Sunday

14th Apr 2024

Opinion

Sex without consent is rape. European laws must reflect that

  • Frequently, laws place the burden on those who have been raped to prove that they – most often women – are victims. This must change, and there is a clear route to achieve this (Photo: Iga Lubczanska)

According to Amnesty International, some 9,000,000 women in the EU have been raped since the age of 15.

This already alarming number is even higher across the 47 Council of Europe member states.

Read and decide

Join EUobserver today

Get the EU news that really matters

Instant access to all articles — and 20 years of archives. 14-day free trial.

... or subscribe as a group

  • Legal definitions often require evidence that the perpetrator used coercion or that the victim failed to fight back. This is clearly wrong (Photo: Kayla Sawyer)

Equally worrying is that too few of our members treat this crime as seriously as they should, because their legal definitions of rape are not based on lack of consent.

As we mark International Women's Day on Sunday (8 March), it remains the case that enduring sexism too often determines distorted definitions and implementation of rape-related laws.

Frequently, these place the burden on those who have been raped to prove that they – most often women – are victims. This must change, and there is a clear route to achieve this.

Through its monitoring, our Group of Experts on Action against Violence against Women and Domestic Violence (GREVIO) has found that many criminal justice systems in Europe maintain force-based definitions of rape.

These legal definitions often require evidence that the perpetrator used coercion or that the victim failed to fight back. This is clearly wrong.

Take for example drug-facilitated sexual assault, where the rapist intentionally targets the victim with a date rape drug so that they are incapacitated, or cases where the victim is unable to give consent as a result of intoxication, or simply because the victim is asleep or has a medical condition.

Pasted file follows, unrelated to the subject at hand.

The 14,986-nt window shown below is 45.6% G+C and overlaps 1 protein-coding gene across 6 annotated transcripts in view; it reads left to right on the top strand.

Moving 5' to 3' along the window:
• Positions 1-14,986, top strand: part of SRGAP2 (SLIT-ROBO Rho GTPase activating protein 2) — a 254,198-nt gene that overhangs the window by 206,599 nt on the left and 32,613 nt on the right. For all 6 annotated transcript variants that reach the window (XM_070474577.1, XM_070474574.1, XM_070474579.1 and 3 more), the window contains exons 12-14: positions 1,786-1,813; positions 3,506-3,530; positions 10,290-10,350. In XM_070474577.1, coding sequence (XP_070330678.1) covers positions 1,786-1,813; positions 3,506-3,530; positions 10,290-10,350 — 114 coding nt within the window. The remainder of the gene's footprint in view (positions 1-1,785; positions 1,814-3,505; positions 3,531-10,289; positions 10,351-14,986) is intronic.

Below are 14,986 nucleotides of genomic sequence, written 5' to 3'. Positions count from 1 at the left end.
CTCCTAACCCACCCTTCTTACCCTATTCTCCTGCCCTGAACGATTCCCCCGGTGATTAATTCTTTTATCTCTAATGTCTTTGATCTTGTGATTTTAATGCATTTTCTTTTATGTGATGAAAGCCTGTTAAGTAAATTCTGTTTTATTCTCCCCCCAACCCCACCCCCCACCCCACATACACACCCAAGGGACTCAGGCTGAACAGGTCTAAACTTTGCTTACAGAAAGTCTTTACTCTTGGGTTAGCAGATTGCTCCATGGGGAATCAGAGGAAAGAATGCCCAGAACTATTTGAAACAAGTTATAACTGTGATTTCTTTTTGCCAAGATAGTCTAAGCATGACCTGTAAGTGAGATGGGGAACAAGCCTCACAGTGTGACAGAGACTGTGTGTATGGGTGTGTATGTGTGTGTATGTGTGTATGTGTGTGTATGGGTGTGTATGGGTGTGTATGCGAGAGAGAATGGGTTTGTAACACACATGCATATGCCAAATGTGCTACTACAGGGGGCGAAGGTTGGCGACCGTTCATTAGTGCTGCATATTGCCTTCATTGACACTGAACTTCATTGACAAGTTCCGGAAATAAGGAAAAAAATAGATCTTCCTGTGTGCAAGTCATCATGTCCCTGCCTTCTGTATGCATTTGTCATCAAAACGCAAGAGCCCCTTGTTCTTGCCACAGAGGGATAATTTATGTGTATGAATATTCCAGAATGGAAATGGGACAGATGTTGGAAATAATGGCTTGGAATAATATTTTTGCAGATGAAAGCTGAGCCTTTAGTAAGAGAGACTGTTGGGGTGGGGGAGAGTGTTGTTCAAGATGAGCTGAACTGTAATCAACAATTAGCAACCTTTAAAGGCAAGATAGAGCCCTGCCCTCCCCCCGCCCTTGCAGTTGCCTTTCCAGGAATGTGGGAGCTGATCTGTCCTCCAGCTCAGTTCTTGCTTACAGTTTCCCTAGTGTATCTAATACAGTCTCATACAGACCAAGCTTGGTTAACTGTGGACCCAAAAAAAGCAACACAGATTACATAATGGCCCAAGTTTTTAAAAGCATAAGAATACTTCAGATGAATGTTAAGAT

The reality is that many women and girls who experience sexual violence do not fight back but freeze, flee or befriend.

We must stop insisting that the victim prove that she resisted physically. Where she cannot or does not want to fight back the perpetrator may walk free while she is left stigmatised.

The need for a legal definition of rape based on the absence of consent is a recognised international human rights standard in Article 36 of the Council of Europe's Convention on preventing and combating violence against women and domestic violence.

Known commonly as the Istanbul Convention, this obliges parties to the treaty to criminalise all non-consensual acts of a sexual nature.

The good news is that 34 member states have now ratified the treaty. The bad news is that many have yet to amend their legal definitions of rape in line with Article 36.

Sweden led way

Of those that have been evaluated by GREVIO, only Austria, Montenegro, Portugal and Sweden have amended their criminal codes to define rape as lack of consent. Discussions are under way in many other countries, which is a good sign.

Some member states have led the way. In 2018, for example, Swedish laws were rewritten to remove a previous requirement for the definition of rape that a victim be overcome by force.

The new law criminalises intercourse or any other sexual act with a person "who is not participating voluntarily". Where no reasonable measures are taken to establish the victim's consent and sexual acts carried out nonetheless, this now amounts to criminal liability through negligence.

The #MeToo movement has given women's rights great prominence, but activism alone cannot compel change. Freedom from rape as based on consent is a most basic human right, which deserves absolute legal clarity to adequately protect and support victims.

States must take full responsibility and change their laws to conform with the Istanbul Convention. The time to act is now.